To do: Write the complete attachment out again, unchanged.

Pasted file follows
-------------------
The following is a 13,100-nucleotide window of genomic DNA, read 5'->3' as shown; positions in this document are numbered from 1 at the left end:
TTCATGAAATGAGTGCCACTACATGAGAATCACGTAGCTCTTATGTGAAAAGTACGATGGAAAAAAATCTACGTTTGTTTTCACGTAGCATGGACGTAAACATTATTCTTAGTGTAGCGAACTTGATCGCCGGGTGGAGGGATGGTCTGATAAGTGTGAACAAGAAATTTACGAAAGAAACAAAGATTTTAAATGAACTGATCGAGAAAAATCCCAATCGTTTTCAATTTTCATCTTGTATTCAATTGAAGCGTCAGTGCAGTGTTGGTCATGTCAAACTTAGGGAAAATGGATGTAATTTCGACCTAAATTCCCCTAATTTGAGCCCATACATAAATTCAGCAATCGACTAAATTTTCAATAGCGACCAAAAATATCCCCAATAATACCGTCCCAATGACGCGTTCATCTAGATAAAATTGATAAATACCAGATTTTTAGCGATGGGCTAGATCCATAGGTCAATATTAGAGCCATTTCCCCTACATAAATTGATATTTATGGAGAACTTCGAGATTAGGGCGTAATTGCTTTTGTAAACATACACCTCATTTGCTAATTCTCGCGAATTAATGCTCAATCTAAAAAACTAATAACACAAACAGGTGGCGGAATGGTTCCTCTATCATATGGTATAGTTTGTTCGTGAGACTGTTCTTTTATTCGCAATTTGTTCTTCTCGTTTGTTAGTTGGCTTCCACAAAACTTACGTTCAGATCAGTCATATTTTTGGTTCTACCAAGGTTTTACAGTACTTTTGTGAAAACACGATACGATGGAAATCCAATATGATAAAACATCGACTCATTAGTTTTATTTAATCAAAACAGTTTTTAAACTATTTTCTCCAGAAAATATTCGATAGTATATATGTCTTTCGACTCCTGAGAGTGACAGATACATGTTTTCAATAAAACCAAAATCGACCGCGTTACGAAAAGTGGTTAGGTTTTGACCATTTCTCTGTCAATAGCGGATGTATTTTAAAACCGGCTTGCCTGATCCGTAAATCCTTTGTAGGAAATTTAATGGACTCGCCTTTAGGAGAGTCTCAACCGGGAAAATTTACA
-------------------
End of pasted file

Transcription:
The following is a 13,100-nucleotide window of genomic DNA, read 5'->3' as shown; positions in this document are numbered from 1 at the left end:
TTCATGAAATGAGTGCCACTACATGAGAATCACGTAGCTCTTATGTGAAAAGTACGATGGAAAAAAATCTACGTTTGTTTTCACGTAGCATGGACGTAAACATTATTCTTAGTGTAGCGAACTTGATCGCCGGGTGGAGGGATGGTCTGATAAGTGTGAACAAGAAATTTACGAAAGAAACAAAGATTTTAAATGAACTGATCGAGAAAAATCCCAATCGTTTTCAATTTTCATCTTGTATTCAATTGAAGCGTCAGTGCAGTGTTGGTCATGTCAAACTTAGGGAAAATGGATGTAATTTCGACCTAAATTCCCCTAATTTGAGCCCATACATAAATTCAGCAATCGACTAAATTTTCAATAGCGACCAAAAATATCCCCAATAATACCGTCCCAATGACGCGTTCATCTAGATAAAATTGATAAATACCAGATTTTTAGCGATGGGCTAGATCCATAGGTCAATATTAGAGCCATTTCCCCTACATAAATTGATATTTATGGAGAACTTCGAGATTAGGGCGTAATTGCTTTTGTAAACATACACCTCATTTGCTAATTCTCGCGAATTAATGCTCAATCTAAAAAACTAATAACACAAACAGGTGGCGGAATGGTTCCTCTATCATATGGTATAGTTTGTTCGTGAGACTGTTCTTTTATTCGCAATTTGTTCTTCTCGTTTGTTAGTTGGCTTCCACAAAACTTACGTTCAGATCAGTCATATTTTTGGTTCTACCAAGGTTTTACAGTACTTTTGTGAAAACACGATACGATGGAAATCCAATATGATAAAACATCGACTCATTAGTTTTATTTAATCAAAACAGTTTTTAAACTATTTTCTCCAGAAAATATTCGATAGTATATATGTCTTTCGACTCCTGAGAGTGACAGATACATGTTTTCAATAAAACCAAAATCGACCGCGTTACGAAAAGTGGTTAGGTTTTGACCATTTCTCTGTCAATAGCGGATGTATTTTAAAACCGGCTTGCCTGATCCGTAAATCCTTTGTAGGAAATTTAATGGACTCGCCTTTAGGAGAGTCTCAACCGGGAAAATTTACA